The Mexican Taxation Situation

Wed, 01/25/2012 - 14:56

The Mexican Tax Law provides revenues for all three levels of government: Federal Taxes include the Federal Income Tax (ISR), a Revenue Flat Tax (IETU) and a Value Added Tax (IVA), while state and local taxes include a Payroll Tax, a Property Tax, a Real Estate Acquisition Tax and all other general taxes on drainage, sewage, street lighting, and so on. The Tax Administration Service (SAT) is the government body in charge of handling federal taxes. All state and local taxes are calculated and collected by their respective treasuries.

The Federal Income Tax is imposed on the income of individuals and corporations. While individuals pay a tax between 1.92% and 30%, corporations are charged with a fixed rate of 30%, although between 2010 and 2012, the corporate tax rate was increased to this fixed rate and will be reduced back to the original 28% in 2014. For both individuals and companies, payment is made annually. The Revenue Flat Tax consists of a 17.5% tax on revenue and is calculated along with the Federal Income Tax since taxpayers only pay the higher of these two taxes. On the other hand, the Value Added Tax is imposed whenever a person or corporation sells goods or real estate, renders independent services, yields temporary use over goods or real estate and imports goods or services. The current rate of IVA is 16%, except for transactions taking place inside the border zone for which a rate of 11% applies. Food and medicines are exempt from this sales tax.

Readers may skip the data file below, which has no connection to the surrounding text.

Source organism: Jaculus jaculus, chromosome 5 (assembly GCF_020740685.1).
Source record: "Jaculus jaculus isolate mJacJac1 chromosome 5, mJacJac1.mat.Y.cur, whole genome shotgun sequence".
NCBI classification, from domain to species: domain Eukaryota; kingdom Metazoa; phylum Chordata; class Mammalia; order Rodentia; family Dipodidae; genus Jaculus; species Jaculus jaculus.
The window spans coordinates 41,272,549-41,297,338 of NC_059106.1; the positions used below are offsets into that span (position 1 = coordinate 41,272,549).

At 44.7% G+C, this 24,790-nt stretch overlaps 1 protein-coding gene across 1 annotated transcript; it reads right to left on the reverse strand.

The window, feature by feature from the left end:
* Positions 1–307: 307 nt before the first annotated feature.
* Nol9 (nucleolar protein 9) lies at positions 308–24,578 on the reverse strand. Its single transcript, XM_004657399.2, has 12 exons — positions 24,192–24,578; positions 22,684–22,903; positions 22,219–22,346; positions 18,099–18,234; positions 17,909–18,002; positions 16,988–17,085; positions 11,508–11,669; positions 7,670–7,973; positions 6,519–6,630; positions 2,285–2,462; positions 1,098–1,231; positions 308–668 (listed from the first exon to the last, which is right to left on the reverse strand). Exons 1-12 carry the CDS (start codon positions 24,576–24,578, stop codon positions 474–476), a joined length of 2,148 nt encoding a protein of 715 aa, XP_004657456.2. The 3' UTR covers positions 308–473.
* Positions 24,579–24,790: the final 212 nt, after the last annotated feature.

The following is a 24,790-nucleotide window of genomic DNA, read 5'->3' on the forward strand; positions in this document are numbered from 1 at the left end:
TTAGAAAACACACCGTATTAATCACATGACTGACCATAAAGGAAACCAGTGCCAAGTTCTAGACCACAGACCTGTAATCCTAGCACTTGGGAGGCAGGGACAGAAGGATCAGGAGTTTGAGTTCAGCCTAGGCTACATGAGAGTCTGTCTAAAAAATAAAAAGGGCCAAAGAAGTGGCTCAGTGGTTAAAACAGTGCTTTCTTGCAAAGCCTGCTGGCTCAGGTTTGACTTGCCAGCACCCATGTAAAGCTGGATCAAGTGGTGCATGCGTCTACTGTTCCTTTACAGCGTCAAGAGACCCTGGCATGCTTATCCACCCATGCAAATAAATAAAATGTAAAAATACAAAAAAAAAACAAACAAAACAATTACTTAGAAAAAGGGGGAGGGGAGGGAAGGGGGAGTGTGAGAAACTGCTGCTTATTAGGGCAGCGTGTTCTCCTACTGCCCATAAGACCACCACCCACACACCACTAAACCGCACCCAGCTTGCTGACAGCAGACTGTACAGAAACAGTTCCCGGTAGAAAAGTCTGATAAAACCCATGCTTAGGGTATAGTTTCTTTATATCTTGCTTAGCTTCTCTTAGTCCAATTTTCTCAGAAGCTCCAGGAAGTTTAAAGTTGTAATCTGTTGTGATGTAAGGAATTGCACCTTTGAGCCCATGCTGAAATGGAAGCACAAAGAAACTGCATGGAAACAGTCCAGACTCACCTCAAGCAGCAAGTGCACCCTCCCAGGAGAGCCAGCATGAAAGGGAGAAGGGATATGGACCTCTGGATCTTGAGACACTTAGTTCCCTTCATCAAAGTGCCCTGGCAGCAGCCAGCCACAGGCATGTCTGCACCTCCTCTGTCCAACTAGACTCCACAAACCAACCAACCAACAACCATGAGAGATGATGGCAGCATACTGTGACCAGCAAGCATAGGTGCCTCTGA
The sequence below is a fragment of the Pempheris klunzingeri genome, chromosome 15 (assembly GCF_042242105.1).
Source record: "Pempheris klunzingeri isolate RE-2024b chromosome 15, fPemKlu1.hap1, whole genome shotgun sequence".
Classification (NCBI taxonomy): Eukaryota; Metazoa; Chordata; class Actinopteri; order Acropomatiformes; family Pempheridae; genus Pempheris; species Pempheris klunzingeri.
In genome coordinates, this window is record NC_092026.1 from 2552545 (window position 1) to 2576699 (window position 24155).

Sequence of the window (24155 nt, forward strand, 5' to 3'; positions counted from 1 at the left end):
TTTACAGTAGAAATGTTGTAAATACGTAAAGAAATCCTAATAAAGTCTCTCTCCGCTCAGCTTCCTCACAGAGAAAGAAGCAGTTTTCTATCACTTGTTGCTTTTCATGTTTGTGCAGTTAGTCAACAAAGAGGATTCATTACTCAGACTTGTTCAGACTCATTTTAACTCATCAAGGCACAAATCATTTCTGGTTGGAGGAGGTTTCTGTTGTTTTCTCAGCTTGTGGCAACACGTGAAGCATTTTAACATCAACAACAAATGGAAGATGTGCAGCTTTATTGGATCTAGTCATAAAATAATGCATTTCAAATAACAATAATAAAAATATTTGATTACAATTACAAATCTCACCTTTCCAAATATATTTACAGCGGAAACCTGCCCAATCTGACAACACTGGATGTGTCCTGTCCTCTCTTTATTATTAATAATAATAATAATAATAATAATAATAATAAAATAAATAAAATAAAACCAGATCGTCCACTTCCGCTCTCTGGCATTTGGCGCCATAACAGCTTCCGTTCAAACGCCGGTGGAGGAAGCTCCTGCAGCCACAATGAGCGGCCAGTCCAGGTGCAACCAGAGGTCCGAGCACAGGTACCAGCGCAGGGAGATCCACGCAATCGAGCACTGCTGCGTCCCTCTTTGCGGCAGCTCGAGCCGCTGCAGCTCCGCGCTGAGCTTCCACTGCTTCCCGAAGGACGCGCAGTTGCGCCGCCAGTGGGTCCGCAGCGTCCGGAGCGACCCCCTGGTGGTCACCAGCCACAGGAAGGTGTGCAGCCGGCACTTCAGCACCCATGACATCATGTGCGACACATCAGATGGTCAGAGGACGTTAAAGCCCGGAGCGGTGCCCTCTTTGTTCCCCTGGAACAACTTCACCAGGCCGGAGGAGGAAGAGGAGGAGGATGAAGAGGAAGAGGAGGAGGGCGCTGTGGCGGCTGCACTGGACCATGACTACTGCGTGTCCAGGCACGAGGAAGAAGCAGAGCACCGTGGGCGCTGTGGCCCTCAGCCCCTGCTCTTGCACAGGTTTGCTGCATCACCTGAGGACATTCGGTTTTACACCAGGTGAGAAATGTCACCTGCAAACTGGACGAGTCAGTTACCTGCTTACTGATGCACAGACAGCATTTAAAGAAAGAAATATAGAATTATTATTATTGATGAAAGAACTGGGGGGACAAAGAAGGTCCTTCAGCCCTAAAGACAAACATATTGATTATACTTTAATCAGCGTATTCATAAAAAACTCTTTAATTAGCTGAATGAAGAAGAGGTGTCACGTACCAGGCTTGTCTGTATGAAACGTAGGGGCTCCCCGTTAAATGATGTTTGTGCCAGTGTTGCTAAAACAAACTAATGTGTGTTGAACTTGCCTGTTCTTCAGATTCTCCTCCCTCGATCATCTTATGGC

The Mexican government oers several tax benefits for general corporations. Among these are immediate deductions for investment, deductions for hiring people with disabilities, deductions for participation in film production and deductions for investments in real estate developments.

In the case of foreign investments, non-residents are only taxed a flat rate on their Mexican source of income unless they are considered to have a permanent establishment or a fixed base of operations in Mexico. In this case, they are taxed in the same way as registered branches of foreign corporations, usually under the same rules as resident corporations.

With regard to the oil and gas industry, no incentives for investment apply in Mexico. However, taxpayers benefit from deductions for specific new assets used in the country. For machinery and equipment used in the processing of crude petroleum or in the extraction of natural gas, taxpayers can receive a one-time deduction of 80% and up to 84% for equipment used in the processing of petrochemical products. For all companies in the industry that operate under contracts to perform specific activities related to Pemex’s objectives, the actual activities included in the contracts should be analysed in order to determine if the assets being used can classify for these deductions.

In June 2011, the Tax Administration Service issued a temporary tax regulation entitled the “Miscellaneous Resolution” that requires that all taxpayers that enter into contracts or provide services to the Mexican Government and to companies owned by the Mexican government— such as Pemex—must obtain a certificate from the authorities stating that the taxpayer is in compliance with any or all tax-related obligations.

In addition, all foreign goods, equipment and materials that enter Mexico are subject to customs and import duties as well as the Value Added Tax. However, there are some exemptions for import taxes under certain free-trade agreements. Preferential rates are available under the North American Free Trade Agreement (NAFTA) and the current free-trade agreements with Colombia, Venezuela, Costa Rica, Bolivia, Chile, Nicaragua, the European Union and Japan.